The movie “Who Cares About Kelsey?” premieres Tuesday at Rivier University.
Documentary “Who Cares About Kelsey?” to be screened at Rivier University
NASHUA – Kelsey Carroll always had one goal: to graduate from high school.
The former Somersworth High School student faced plenty of challenges along the way, however, from homelessness and sexual abuse to ADHD. As a freshman, she didn’t earn a single academic credit and was suspended for dealing drugs.
“I didn’t have any direction; I wasn’t going anywhere,” she said.
About five years later, however, she is working for the Rollinsford Fire Department and looking to start college in the spring, with hopes of studying social work.
Local residents can learn more about Carroll, her story and the stories of other young people in New Hampshire facing similar challenges at Rivier University on Tuesday, when a documentary about the students will be premiered locally.
The event is sponsored by a number of groups, including the Endowment for Health, Southern New Hampshire Area Health Education Center, Lamprey Health Care, Rivier University and the Greater Nashua Mental Health Center.
“Who Cares About Kelsey?” is a project of the University of New Hampshire Institute on Disability.
Dan Habib, a filmmaker with UNH and a former Concord Monitor photographer, led the project. He said working with Carroll was a perfect fit.
He made a film, “Including Samuel,” about his son with cerebral palsy, which looked at the inclusion of children with disabilities in school. During showings of this documentary around the country, Habib said, he often heard from people interested in learning about what schools could do to help children with emotional and behavioral issues.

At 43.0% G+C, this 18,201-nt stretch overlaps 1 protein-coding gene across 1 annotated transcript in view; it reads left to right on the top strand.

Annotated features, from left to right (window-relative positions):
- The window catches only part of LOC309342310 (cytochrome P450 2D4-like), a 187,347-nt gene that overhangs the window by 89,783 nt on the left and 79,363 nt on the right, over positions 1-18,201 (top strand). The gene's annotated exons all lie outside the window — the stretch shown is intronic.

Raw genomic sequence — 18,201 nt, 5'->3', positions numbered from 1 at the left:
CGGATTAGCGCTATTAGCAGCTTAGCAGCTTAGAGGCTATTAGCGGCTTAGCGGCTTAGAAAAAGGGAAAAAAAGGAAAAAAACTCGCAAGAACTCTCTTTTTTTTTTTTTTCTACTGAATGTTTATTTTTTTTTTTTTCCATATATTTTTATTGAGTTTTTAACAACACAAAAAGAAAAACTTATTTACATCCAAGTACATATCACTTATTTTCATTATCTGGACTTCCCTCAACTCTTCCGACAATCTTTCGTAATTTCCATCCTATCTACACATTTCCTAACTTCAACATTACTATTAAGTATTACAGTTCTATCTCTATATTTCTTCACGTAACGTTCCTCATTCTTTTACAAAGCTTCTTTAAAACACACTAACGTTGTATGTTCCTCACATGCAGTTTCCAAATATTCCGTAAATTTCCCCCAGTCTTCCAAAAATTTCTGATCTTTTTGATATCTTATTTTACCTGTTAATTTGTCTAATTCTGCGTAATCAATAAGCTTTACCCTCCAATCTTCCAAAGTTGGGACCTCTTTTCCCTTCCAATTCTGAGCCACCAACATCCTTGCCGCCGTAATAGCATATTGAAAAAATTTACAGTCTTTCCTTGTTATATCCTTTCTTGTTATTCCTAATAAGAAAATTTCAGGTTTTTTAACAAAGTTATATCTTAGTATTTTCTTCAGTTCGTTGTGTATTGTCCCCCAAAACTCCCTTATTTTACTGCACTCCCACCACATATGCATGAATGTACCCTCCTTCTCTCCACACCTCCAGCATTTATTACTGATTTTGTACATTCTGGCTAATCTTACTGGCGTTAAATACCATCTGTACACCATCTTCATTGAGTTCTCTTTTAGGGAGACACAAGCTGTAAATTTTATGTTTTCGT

“That launched me on a search,” he said.
Habib’s search led him to Somersworth High School and to Carroll. The school has become known as a national model for helping students with emotional issues, and it uses a program called RENEW that positively reinforces good behavior and works to help students plan their path to graduation.
Carroll was involved with the program. Habib filmed her senior year and a year after high school, recording as she made her way into the working world.
“This story is really about a young woman on a bad trajectory and how a school was able to work with her,” he said. “The story is really her transformation, and how these approaches (at the school) can be replicated on a state and national level.”
Habib and Carroll have been showing the film around the country in hopes of helping other schools learn how to best support students with emotional and behavioral issues.
“I just hope that viewers take my experience and learn from it,” Carroll said. “Just that something is learned and a little bit of the world is changed.”
The event is free, but attendees are required to register.
Danielle Curtis can be reached at 594-6557 or dcurtis@nashua telegraph.com. Also, follow Curtis on Twitter (Telegraph_DC).